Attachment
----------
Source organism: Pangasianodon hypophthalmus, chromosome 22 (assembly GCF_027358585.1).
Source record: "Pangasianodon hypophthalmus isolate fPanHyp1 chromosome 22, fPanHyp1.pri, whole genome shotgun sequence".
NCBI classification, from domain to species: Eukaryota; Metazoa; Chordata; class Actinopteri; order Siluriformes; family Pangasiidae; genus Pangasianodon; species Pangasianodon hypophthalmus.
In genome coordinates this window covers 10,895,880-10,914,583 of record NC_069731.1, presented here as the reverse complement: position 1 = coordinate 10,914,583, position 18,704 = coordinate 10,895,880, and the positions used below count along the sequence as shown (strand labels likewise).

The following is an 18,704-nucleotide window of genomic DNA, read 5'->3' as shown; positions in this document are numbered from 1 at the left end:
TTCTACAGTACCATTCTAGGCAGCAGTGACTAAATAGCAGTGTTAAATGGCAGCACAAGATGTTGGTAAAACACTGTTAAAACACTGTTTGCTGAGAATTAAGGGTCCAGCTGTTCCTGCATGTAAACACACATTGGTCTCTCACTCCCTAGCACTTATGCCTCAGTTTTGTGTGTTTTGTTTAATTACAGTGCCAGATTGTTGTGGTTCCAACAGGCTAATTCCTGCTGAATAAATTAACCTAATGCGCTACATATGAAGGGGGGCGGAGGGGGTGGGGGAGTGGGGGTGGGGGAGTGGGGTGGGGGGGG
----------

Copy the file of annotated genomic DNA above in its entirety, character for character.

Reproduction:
Source organism: Pangasianodon hypophthalmus, chromosome 22 (assembly GCF_027358585.1).
Source record: "Pangasianodon hypophthalmus isolate fPanHyp1 chromosome 22, fPanHyp1.pri, whole genome shotgun sequence".
NCBI classification, from domain to species: Eukaryota; Metazoa; Chordata; class Actinopteri; order Siluriformes; family Pangasiidae; genus Pangasianodon; species Pangasianodon hypophthalmus.
In genome coordinates this window covers 10,895,880-10,914,583 of record NC_069731.1, presented here as the reverse complement: position 1 = coordinate 10,914,583, position 18,704 = coordinate 10,895,880, and the positions used below count along the sequence as shown (strand labels likewise).

The following is an 18,704-nucleotide window of genomic DNA, read 5'->3' as shown; positions in this document are numbered from 1 at the left end:
TTCTACAGTACCATTCTAGGCAGCAGTGACTAAATAGCAGTGTTAAATGGCAGCACAAGATGTTGGTAAAACACTGTTAAAACACTGTTTGCTGAGAATTAAGGGTCCAGCTGTTCCTGCATGTAAACACACATTGGTCTCTCACTCCCTAGCACTTATGCCTCAGTTTTGTGTGTTTTGTTTAATTACAGTGCCAGATTGTTGTGGTTCCAACAGGCTAATTCCTGCTGAATAAATTAACCTAATGCGCTACATATGAAGGGGGGCGGAGGGGGTGGGGGAGTGGGGGTGGGGGAGTGGGGTGGGGGGGG